Machine Learning is improving business work processes in 8 ways

230

Today’s leading organizations are using machine learning–based tools to automate decision processes, and they’re starting to experiment with more-advanced uses of artificial intelligence (AI) for digital transformation. Corporate investment in artificial intelligence is predicted to triple in 2017, becoming a $100 billion market by 2025. Last year alone saw $5 billion in machine learning venture investment. In a recent survey, 30% of respondents predicted that AI will be the biggest disruptor to their industry in the next five years. This will no doubt have profound effects on the workplace.

Machine learning is enabling companies to expand their top-line growth and optimize processes while improving employee engagement and increasing customer satisfaction. Here are some concrete examples of how AI and machine learning are creating value in companies today:

  • Personalizing customer service. The potential to improve customer service while lowering costs makes this one of the most exciting areas of opportunity. By combining historical customer service data, natural language processing, and algorithms that continuously learn from interactions, customers can ask questions and get high-quality answers. In fact, 44% of U.S. consumers already prefer chatbots to humans for customer relations. Customer service representatives can step in to handle exceptions, with the algorithms looking over their shoulders to learn what to do next time around.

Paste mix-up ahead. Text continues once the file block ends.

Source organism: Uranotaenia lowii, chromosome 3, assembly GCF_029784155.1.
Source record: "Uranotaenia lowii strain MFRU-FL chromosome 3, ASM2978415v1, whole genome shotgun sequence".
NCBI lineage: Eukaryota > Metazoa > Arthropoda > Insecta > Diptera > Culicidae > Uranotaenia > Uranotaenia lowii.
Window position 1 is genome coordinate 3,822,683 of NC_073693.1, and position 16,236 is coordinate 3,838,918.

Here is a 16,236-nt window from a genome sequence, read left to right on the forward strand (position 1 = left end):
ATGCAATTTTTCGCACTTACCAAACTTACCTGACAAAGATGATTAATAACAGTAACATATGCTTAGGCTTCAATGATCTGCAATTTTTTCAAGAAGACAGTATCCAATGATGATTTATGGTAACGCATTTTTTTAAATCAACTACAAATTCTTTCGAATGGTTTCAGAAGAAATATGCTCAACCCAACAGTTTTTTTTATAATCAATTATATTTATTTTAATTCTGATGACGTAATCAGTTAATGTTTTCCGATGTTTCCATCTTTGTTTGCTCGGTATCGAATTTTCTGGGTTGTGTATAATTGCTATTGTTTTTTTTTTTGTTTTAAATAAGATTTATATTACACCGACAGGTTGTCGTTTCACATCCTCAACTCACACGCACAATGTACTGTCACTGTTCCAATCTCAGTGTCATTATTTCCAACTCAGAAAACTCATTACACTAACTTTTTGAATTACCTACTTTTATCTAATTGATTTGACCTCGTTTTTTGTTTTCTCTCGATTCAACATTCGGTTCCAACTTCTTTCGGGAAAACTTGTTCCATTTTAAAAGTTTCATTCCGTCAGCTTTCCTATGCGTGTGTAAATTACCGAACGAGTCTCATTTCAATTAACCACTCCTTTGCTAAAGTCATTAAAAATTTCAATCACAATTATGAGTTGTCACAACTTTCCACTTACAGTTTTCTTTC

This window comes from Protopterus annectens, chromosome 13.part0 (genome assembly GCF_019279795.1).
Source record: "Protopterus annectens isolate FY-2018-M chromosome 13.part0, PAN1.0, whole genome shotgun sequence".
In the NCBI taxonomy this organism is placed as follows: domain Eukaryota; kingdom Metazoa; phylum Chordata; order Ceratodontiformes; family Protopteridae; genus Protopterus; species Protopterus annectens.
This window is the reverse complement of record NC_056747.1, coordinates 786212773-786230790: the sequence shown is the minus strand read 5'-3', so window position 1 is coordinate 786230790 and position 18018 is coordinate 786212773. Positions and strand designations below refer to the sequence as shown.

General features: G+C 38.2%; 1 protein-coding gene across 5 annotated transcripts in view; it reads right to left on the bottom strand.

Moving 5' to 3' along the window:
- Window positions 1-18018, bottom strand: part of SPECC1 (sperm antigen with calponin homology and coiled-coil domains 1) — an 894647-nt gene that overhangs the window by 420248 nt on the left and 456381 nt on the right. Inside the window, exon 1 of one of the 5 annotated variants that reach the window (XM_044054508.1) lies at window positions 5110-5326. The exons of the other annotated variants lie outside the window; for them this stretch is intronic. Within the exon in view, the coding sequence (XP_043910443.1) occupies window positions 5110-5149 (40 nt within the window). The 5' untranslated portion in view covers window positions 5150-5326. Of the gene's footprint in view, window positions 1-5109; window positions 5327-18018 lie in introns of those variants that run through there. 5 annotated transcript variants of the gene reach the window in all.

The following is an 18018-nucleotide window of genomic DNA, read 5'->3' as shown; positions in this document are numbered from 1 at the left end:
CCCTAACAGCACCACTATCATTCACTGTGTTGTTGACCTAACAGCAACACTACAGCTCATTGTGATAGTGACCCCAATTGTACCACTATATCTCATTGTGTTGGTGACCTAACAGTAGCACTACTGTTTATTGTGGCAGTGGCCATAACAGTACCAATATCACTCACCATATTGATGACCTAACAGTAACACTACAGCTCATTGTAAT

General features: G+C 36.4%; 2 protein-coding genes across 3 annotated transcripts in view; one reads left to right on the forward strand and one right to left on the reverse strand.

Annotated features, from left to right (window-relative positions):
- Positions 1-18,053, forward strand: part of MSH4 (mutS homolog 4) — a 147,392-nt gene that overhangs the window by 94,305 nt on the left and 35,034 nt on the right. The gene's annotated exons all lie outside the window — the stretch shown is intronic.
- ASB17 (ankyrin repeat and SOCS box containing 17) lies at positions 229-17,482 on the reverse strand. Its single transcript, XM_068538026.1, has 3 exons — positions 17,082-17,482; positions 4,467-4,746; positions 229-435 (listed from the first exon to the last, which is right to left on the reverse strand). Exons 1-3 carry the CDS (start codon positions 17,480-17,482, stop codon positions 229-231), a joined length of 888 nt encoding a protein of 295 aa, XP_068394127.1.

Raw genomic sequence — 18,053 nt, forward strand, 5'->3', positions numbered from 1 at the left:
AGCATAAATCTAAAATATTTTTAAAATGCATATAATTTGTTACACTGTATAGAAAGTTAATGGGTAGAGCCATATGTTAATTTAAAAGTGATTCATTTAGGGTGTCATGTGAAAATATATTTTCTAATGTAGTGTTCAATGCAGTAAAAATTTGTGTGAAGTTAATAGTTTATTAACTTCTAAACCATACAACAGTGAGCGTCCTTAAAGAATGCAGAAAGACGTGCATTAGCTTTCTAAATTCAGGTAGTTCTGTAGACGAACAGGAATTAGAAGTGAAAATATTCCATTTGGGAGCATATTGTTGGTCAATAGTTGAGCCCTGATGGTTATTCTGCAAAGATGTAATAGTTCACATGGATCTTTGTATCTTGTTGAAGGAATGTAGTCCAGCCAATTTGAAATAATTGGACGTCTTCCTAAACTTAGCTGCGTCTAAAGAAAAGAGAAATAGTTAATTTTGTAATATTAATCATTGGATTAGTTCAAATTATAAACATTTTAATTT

• Improving customer loyalty and retention. Companies can mine customer actions, transactions, and social sentiment data to identify customers who are at high risk of leaving. Combined with profitability data, this allows organizations to optimize “next best action” strategies and personalize the end-to-end customer experience. For example, young adults coming off of their parents’ mobile phone plans often move to other carriers. Telcos can use machine learning to anticipate this behavior and make customized offers, based on the individual’s usage patterns, before they defect to competitors.
  • Hiring the right people. Corporate job openings pull in about 250 résumés apiece, and over half of surveyed recruiters say shortlisting qualified candidates is the most difficult part of their job. Software quickly sifts through thousands of job applications and shortlists candidates who have the credentials that are most likely to achieve success at the company. Care must be taken not to reinforce any human biases implicit in prior hiring. But software can also combat human bias by automatically flagging biased language in job descriptions, detecting highly qualified candidates who might have been overlooked because they didn’t fit traditional expectations.

Read the source article at Harvard Business Review.